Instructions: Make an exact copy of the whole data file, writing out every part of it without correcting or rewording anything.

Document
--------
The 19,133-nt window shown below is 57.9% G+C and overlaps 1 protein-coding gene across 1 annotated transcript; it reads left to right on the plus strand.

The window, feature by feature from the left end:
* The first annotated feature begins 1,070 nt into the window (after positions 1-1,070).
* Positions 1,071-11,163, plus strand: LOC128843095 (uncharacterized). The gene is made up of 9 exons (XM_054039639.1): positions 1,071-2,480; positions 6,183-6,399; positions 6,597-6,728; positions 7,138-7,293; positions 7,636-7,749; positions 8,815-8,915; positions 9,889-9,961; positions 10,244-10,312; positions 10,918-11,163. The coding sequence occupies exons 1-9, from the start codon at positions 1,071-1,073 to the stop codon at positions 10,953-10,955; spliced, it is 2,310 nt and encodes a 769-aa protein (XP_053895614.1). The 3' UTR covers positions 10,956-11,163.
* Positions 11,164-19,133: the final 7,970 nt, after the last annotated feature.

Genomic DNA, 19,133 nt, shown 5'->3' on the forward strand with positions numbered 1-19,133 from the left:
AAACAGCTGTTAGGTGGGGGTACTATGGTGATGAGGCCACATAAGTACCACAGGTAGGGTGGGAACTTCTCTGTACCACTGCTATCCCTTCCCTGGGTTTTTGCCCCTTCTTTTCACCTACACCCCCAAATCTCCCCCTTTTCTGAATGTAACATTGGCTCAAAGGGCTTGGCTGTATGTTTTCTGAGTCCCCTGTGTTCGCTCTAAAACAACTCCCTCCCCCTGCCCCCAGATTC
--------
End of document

The 19,133-nt window shown below is 57.9% G+C and overlaps 1 protein-coding gene across 1 annotated transcript; it reads left to right on the plus strand.

The window, feature by feature from the left end:
* The first annotated feature begins 1,070 nt into the window (after positions 1-1,070).
* Positions 1,071-11,163, plus strand: LOC128843095 (uncharacterized). The gene is made up of 9 exons (XM_054039639.1): positions 1,071-2,480; positions 6,183-6,399; positions 6,597-6,728; positions 7,138-7,293; positions 7,636-7,749; positions 8,815-8,915; positions 9,889-9,961; positions 10,244-10,312; positions 10,918-11,163. The coding sequence occupies exons 1-9, from the start codon at positions 1,071-1,073 to the stop codon at positions 10,953-10,955; spliced, it is 2,310 nt and encodes a 769-aa protein (XP_053895614.1). The 3' UTR covers positions 10,956-11,163.
* Positions 11,164-19,133: the final 7,970 nt, after the last annotated feature.

Genomic DNA, 19,133 nt, shown 5'->3' on the forward strand with positions numbered 1-19,133 from the left:
AAACAGCTGTTAGGTGGGGGTACTATGGTGATGAGGCCACATAAGTACCACAGGTAGGGTGGGAACTTCTCTGTACCACTGCTATCCCTTCCCTGGGTTTTTGCCCCTTCTTTTCACCTACACCCCCAAATCTCCCCCTTTTCTGAATGTAACATTGGCTCAAAGGGCTTGGCTGTATGTTTTCTGAGTCCCCTGTGTTCGCTCTAAAACAACTCCCTCCCCCTGCCCCCAGATTC